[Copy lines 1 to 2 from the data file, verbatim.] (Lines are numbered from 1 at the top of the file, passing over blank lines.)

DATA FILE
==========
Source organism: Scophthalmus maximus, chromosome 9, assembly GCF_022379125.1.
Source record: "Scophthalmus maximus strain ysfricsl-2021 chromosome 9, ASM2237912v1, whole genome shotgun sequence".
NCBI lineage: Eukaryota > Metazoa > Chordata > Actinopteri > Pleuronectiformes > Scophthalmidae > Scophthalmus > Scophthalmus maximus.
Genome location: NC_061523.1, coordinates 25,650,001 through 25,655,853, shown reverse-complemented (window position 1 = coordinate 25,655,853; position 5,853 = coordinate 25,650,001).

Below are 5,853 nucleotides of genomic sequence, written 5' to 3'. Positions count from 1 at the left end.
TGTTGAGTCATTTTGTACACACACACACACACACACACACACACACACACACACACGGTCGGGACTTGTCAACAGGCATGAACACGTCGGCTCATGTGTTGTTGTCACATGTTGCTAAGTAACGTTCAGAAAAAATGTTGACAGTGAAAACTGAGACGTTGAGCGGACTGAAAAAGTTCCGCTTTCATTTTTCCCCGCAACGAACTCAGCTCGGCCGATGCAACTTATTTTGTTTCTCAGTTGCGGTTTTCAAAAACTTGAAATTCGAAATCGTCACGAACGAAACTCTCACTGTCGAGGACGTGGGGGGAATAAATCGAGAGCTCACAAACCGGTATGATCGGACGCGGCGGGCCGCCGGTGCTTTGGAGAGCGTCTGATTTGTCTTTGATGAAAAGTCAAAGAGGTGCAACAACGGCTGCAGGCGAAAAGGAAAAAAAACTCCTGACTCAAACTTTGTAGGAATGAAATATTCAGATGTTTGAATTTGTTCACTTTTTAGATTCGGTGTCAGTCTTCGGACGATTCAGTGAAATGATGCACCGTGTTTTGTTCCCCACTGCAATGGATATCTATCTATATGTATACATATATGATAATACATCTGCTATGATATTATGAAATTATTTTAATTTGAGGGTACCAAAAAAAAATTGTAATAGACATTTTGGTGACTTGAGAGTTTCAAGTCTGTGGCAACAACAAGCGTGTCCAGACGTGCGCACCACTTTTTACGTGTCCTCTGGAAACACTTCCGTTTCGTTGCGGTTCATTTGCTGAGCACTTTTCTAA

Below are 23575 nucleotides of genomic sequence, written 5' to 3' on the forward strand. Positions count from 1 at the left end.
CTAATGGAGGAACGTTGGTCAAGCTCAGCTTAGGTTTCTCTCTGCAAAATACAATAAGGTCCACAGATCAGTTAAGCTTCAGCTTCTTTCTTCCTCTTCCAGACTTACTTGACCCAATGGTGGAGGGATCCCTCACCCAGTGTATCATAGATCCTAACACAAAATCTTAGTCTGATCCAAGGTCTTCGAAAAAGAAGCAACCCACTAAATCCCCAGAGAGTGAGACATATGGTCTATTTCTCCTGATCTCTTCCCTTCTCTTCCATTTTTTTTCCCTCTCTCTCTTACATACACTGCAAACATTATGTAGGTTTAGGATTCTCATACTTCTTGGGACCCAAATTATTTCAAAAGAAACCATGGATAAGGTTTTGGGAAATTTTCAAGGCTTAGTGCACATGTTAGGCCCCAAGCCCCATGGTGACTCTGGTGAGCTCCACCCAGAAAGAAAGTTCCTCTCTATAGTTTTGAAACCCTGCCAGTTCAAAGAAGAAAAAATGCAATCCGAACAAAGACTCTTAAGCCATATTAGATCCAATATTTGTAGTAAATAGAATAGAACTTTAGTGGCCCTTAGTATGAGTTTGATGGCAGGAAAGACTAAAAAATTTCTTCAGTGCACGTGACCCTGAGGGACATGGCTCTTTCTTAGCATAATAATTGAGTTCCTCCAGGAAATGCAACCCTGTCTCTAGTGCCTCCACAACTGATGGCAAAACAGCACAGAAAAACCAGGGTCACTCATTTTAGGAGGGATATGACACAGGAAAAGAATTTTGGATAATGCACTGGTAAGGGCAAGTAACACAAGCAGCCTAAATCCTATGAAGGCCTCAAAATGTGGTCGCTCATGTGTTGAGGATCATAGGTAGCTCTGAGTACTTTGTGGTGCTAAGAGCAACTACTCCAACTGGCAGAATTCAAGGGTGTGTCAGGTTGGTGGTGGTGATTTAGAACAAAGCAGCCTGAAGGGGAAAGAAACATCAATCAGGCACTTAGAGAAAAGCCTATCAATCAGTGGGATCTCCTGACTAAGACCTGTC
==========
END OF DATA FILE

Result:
Source organism: Scophthalmus maximus, chromosome 9, assembly GCF_022379125.1.
Source record: "Scophthalmus maximus strain ysfricsl-2021 chromosome 9, ASM2237912v1, whole genome shotgun sequence".